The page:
Torn by Immigration, United by Major League Baseball Manager

Hazleton has been known to have immigration tensions. The city was the first in the country to pass a tough law against undocumented immigration and the region has been rocked by immigration-related violence. In one instance, for example, an uproar ensued when two undocumented immigrants shot a city resident in the face.

Joe Maddon, the manager of the Patriot-News Tampa Bay Rays, hopes to change that. He has launched the Hazleton Integration Project (HIP) and initiated efforts to bring together different cultures in the city. One recent event organized by the group, for example, saw different businesses meet in a mixer to network. It was one of the few times in the past ten years that business owners from different backgrounds met together.

Maddon feels that the Hispanic residents in the area are part of the region’s future and in many cases have established businesses that help the economy. His initial vision included creating a community center that would allow people from different backgrounds to meet together. Now, his vision includes more projects to help integration and cooperation. Others have praised Maddon’s efforts to raise money for the community center and to foster better community relations. The fact that the man is respected in the community is a native born resident of the city helps him accomplish what has been such a long time coming.

Maddon says that a few years ago real estate prices were low and storefronts were closed as residents moved on. He says that the thousands of Hispanic residents that have moved into the community may be the best chance the city has at prosperity and a bright future. He says that cooperation is an important part of ensuring that that happens.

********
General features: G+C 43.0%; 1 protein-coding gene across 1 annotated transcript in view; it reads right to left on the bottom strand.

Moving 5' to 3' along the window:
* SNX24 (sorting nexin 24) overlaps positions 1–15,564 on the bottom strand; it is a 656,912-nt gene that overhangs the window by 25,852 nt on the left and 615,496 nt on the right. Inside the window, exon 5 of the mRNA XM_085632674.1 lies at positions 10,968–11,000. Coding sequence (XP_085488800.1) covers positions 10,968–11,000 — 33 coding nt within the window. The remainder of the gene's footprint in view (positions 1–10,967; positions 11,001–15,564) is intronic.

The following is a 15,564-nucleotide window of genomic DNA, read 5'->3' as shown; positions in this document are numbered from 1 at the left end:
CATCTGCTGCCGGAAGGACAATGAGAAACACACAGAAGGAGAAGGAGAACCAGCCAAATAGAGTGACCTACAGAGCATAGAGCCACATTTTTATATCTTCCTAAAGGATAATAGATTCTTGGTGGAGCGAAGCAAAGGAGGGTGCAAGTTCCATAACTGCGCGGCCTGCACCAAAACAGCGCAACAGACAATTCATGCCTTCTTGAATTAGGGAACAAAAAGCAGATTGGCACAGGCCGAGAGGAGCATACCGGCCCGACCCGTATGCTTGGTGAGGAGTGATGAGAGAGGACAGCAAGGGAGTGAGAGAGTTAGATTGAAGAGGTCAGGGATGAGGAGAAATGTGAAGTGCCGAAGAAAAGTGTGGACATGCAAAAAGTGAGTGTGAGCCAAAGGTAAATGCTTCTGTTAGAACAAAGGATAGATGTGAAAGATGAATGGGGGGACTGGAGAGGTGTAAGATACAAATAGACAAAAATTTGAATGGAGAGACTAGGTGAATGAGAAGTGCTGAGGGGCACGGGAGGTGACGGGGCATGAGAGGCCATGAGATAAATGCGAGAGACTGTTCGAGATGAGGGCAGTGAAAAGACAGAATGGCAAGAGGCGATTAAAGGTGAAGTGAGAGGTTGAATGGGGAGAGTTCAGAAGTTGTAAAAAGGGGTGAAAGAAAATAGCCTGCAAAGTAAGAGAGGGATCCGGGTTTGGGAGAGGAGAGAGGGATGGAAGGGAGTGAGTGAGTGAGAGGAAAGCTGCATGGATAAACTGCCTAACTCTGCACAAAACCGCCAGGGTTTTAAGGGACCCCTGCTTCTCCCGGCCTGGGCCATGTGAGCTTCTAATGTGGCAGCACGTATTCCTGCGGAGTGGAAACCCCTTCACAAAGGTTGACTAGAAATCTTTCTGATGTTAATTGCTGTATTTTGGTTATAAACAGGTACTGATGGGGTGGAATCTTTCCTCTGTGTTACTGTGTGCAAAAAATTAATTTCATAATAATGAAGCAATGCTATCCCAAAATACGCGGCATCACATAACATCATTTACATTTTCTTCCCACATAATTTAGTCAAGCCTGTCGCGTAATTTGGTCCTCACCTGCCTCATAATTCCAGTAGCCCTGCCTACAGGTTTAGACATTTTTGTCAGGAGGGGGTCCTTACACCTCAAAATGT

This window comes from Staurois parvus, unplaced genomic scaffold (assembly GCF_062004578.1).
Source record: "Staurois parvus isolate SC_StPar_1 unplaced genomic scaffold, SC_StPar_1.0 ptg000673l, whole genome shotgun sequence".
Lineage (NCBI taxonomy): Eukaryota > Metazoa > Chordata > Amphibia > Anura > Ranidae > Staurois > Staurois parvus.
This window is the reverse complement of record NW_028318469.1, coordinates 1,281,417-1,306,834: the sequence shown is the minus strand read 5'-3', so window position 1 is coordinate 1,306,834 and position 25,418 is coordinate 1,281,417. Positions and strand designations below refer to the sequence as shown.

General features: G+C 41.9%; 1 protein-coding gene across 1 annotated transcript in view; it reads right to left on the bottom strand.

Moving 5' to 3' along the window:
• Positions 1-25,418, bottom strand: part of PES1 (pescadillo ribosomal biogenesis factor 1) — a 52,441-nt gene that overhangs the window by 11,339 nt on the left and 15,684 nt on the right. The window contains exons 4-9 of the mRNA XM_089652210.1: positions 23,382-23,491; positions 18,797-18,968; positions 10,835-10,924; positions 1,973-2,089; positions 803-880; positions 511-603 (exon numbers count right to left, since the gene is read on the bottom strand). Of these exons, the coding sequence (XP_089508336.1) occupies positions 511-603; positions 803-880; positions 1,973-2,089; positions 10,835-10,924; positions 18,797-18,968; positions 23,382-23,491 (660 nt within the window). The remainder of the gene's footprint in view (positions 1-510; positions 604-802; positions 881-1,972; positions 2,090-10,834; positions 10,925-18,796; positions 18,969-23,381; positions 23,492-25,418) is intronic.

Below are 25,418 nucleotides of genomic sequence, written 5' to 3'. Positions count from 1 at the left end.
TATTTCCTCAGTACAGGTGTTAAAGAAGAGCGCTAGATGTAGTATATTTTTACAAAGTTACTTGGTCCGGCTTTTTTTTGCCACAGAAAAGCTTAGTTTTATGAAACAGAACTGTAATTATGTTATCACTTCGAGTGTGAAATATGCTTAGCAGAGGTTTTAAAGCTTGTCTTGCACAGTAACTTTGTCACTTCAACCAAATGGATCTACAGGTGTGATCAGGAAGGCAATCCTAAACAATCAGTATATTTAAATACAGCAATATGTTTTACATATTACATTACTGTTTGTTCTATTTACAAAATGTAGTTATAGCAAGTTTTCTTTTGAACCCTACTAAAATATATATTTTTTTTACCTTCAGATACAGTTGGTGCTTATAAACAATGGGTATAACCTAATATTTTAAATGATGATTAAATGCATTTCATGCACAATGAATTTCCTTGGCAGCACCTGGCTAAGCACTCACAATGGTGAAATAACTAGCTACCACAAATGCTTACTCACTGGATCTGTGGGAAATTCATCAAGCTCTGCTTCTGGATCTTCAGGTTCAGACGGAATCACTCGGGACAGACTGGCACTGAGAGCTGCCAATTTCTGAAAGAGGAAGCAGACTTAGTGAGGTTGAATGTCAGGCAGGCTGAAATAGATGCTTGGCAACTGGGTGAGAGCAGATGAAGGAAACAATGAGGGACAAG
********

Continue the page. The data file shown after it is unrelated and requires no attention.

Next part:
A court order has already struck down the city’s legislation against undocumented immigration. This summer, however, the case is before a federal court. Experts believe that the city will at least win part of its appeal, which will make strong community relations between different ethnicities and residents even more important.

Hazleton’s Illegal Immigration Relief Act, as it is known, was passed in 2006. The law prevented landlords from renting to undocumented immigrants and required employers to verify immigration status of employees. The law was the first of its kind and drew national attention. In 2007, the law was struck down after a federal judge claimed the law pre-empted federal legislation and was therefore unconstitutional. In 2011, the US Supreme Court set a precedent by striking down a similar Arizona law. The Hazleton law will be placed before a federal judge again in July.